Closed Circuit begins with surveillance-camera footage of civilians strolling through London’s Borough Market. Then a terrorist bomb explodes, filling the footage with smoke and rubble. This shocking opening made me hope that the film would get into the hot-button issue of government-sanctioned surveillance. As it turns out, the eye of the state is watching you! motif is just window dressing, but that doesn’t mean the movie isn’t topical. It has a chillingly matter-of-fact cynicism that is very au courant.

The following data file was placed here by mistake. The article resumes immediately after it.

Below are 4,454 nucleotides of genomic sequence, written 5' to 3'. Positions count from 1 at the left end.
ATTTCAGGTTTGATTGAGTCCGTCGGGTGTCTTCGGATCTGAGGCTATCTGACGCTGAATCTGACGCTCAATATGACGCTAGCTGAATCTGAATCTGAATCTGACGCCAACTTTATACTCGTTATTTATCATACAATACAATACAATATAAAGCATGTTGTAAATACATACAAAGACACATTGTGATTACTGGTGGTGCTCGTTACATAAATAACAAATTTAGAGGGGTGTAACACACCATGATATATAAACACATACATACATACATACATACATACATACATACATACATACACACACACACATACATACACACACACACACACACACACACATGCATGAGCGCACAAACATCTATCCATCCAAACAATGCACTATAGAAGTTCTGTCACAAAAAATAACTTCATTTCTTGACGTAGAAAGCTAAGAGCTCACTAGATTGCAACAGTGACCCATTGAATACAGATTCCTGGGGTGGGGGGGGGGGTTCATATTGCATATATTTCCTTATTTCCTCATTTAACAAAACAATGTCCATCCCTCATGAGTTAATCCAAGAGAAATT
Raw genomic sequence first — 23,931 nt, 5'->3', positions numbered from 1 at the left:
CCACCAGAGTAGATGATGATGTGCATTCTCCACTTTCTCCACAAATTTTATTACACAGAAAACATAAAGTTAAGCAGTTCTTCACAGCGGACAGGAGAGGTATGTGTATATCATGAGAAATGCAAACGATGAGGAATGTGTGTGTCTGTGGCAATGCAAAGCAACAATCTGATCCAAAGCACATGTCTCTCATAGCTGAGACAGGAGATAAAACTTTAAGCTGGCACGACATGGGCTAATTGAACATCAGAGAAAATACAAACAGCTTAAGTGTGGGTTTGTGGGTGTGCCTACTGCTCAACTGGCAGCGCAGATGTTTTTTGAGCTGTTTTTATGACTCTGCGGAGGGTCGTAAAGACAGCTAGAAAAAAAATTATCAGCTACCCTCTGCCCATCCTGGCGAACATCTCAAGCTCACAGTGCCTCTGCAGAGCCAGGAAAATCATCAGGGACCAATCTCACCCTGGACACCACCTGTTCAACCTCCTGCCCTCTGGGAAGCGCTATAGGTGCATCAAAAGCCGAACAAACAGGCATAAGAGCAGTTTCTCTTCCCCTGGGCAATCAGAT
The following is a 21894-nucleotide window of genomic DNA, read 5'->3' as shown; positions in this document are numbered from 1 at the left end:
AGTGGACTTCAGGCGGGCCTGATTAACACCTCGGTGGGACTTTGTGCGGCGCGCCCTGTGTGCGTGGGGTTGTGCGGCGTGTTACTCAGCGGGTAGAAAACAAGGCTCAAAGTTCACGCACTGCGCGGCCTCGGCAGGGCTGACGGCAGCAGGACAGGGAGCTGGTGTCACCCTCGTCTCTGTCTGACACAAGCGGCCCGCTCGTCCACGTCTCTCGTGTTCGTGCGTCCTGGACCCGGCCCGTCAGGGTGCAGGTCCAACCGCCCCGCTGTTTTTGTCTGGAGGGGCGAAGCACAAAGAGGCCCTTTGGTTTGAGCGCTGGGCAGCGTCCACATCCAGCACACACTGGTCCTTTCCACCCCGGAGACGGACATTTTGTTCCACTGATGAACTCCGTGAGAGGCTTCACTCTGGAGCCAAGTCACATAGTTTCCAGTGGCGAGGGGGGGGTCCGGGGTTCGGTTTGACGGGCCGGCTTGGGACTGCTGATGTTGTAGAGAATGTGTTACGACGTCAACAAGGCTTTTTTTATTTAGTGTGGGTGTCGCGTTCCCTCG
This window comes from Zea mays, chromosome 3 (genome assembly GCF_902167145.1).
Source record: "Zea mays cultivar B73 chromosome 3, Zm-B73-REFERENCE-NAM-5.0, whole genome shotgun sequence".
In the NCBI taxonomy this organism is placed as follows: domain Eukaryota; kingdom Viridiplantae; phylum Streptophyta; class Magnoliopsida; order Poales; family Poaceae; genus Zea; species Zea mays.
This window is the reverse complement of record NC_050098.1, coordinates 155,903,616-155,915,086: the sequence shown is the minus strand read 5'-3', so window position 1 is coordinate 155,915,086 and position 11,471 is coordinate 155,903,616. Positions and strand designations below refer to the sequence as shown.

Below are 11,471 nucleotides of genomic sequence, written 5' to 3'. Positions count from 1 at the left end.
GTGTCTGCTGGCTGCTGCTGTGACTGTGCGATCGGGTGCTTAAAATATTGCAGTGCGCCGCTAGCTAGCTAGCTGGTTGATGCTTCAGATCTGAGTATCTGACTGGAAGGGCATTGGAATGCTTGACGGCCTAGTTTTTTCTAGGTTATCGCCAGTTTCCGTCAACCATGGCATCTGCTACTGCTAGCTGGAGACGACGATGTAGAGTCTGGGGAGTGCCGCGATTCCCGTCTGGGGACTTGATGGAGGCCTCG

A suspect (Denis Moschitto) is arrested for the bombing, and as the case gets ready to go to trial, two lawyers are assigned to defend him: Eric Bana as a rather prickly character who is going through a nasty divorce, and Rebecca Hall (the sensational British actress from The Town) as a special advocate who’s the only one allowed to see the classified evidence. These two had a bruised affair and are still smarting from it, but in their uneasy teamwork, they learn that MI5, the British secret service, is guarding an important secret about the suspect. Closed Circuit has a fairly standard conspiracy plot that is just nimble enough to hook us; it walks the line between sinister and plausible. We’re rooting for Bana and Hall to reveal the truth that MI5 is hiding, but if the movie targets the arrogance of Western governments in the post-9/11 world, it also does something unusual for a political thriller: It understands that arrogance. B